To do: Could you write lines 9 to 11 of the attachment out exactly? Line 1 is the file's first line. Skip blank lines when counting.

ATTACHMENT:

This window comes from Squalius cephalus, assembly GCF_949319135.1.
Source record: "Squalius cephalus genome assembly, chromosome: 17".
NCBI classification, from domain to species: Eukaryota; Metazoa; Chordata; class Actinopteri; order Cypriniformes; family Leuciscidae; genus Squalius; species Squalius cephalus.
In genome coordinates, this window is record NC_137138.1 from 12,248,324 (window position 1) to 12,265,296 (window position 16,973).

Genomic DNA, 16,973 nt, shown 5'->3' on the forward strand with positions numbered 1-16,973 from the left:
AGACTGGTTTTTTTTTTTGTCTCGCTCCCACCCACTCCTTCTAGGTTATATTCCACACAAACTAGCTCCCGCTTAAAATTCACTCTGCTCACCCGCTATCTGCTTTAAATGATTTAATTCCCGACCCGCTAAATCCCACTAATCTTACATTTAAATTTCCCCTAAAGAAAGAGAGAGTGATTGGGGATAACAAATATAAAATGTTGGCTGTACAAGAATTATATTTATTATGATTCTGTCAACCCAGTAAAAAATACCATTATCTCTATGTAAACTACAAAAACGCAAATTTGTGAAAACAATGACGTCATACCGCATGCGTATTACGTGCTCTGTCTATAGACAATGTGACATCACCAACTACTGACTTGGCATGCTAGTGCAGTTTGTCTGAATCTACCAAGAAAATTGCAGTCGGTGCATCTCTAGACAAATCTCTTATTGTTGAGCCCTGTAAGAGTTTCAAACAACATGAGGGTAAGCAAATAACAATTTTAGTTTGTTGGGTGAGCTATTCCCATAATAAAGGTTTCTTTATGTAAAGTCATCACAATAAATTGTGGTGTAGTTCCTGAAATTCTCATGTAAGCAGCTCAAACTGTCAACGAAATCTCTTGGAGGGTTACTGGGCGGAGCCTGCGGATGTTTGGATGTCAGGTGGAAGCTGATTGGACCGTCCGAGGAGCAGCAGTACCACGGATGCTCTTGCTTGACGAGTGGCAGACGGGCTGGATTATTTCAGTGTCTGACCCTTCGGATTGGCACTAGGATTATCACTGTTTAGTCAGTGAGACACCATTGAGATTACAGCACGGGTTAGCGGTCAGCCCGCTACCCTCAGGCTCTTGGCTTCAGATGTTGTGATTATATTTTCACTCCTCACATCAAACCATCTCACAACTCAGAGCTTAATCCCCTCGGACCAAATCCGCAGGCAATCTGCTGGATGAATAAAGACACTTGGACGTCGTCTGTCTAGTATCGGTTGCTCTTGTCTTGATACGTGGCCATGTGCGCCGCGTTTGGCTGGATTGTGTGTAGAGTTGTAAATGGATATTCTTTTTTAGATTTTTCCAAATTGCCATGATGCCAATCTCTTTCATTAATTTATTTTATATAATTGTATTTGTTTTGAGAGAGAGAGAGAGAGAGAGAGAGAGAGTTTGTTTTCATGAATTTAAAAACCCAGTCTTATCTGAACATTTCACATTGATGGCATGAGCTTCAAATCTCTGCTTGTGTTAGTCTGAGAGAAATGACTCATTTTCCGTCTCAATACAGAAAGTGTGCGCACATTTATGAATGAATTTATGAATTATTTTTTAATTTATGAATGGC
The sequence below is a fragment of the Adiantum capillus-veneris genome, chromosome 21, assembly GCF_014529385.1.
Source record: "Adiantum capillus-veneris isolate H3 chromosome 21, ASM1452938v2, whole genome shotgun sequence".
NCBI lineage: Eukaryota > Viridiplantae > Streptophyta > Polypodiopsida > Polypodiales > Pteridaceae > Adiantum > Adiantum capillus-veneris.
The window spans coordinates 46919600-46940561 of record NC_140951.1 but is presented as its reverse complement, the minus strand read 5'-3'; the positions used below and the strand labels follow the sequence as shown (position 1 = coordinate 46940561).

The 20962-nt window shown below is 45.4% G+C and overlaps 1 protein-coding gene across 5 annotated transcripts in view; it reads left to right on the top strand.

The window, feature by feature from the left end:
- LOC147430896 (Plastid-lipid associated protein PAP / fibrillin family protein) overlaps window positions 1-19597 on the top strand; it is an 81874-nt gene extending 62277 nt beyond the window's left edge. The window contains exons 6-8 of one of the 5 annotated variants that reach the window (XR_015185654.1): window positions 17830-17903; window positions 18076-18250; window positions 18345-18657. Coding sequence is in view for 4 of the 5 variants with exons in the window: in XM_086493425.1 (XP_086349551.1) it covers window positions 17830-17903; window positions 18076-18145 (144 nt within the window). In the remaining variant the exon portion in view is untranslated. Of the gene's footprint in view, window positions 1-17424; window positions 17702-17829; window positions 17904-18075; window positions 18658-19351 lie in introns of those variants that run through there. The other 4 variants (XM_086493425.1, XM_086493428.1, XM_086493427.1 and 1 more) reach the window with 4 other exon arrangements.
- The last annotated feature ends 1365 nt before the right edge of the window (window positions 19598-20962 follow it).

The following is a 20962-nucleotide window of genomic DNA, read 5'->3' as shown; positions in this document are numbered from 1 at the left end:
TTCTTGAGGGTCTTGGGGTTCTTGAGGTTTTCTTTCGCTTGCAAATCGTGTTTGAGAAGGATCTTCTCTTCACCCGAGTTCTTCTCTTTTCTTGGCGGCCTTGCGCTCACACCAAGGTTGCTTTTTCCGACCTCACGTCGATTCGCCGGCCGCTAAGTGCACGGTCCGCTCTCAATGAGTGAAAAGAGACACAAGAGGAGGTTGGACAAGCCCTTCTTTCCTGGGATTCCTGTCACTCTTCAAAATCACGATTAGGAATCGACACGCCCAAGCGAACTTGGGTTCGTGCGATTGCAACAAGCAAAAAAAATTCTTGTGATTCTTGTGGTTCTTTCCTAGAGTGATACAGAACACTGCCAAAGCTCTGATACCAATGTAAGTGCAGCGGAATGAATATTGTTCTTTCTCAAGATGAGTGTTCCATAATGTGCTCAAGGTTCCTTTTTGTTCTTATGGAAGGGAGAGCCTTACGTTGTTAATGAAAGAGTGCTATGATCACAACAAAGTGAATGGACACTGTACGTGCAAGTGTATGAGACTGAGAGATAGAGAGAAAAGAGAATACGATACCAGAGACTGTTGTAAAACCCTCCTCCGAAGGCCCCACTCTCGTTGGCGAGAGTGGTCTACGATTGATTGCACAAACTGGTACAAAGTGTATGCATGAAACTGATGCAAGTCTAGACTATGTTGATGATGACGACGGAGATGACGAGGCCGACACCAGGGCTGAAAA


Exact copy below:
NCBI lineage: Eukaryota > Viridiplantae > Streptophyta > Polypodiopsida > Polypodiales > Pteridaceae > Adiantum > Adiantum capillus-veneris.
The window spans coordinates 46919600-46940561 of record NC_140951.1 but is presented as its reverse complement, the minus strand read 5'-3'; the positions used below and the strand labels follow the sequence as shown (position 1 = coordinate 46940561).

The 20962-nt window shown below is 45.4% G+C and overlaps 1 protein-coding gene across 5 annotated transcripts in view; it reads left to right on the top strand.